On Monday, September 10, 2012, the New Jersey Supreme Court is scheduled to hear oral argument in a case of significance to all involved in the child welfare system. In DYFS (n/k/a/ DCPP) v. A.L., the trial Court, and subsequently, the Appellate Division, made a finding of neglect against a mother who ingested cocaine during her pregnancy. The finding has wide-ranging implications.
Certainly, no one disputes that ingestion of cocaine may have serious consequences for an unborn fetus – but no less serious than ingestion of cigarette smoke, failure to wear seatbelts, and other less than laudable conduct during pregnancy. The difference with cocaine, however, is that its very mention suggests a moral culpability, which does not attend to other conduct of mothers-to-be.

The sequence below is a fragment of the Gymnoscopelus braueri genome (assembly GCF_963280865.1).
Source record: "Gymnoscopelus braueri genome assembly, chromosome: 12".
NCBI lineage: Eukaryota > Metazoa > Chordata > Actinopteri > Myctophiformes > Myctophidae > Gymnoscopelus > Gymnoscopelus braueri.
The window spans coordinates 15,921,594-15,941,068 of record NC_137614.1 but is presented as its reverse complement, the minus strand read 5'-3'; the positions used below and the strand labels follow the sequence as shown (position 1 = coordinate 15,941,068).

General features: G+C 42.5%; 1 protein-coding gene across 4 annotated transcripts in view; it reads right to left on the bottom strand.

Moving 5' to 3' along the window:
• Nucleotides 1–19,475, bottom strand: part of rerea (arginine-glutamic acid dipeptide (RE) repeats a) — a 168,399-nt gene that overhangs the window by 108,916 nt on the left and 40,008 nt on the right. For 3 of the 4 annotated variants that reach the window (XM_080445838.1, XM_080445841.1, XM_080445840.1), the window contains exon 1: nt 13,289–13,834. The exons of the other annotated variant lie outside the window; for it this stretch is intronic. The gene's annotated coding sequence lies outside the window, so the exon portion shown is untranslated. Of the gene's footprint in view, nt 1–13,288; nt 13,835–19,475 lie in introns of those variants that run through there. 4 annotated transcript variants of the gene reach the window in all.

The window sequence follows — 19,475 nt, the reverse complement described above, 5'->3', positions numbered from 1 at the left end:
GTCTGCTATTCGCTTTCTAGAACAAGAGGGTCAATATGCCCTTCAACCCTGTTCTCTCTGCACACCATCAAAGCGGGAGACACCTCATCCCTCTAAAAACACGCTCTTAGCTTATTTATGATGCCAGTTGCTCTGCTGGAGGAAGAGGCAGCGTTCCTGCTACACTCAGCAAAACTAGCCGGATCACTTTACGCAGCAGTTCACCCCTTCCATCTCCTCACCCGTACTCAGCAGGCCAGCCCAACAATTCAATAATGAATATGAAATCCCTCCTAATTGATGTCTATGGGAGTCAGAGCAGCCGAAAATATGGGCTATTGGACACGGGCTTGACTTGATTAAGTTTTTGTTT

What may surprise many who do not dwell in the land of child protection is that there is little science to support the conclusion that in utero ingestion of cocaine, per se, is harmful to a fetus. Opponents of the trial court’s conclusion argue that attaching the severe consequence of a substantiation and loss of a child to the unfortunate conduct attendant to addiction will, in all likelihood, deter pregnant addicts from seeking treatment.
And, by thwarting treatment, the child protection community is, once again, creating a “cure” that is worse than the “ailment”. Better alternatives to treatment of addiction must be pursued by our society. It will be interesting to see how our Supreme Court views this critical issue.
To watch the Supreme Court argument, check out the live webcast at 10:00 a.m.: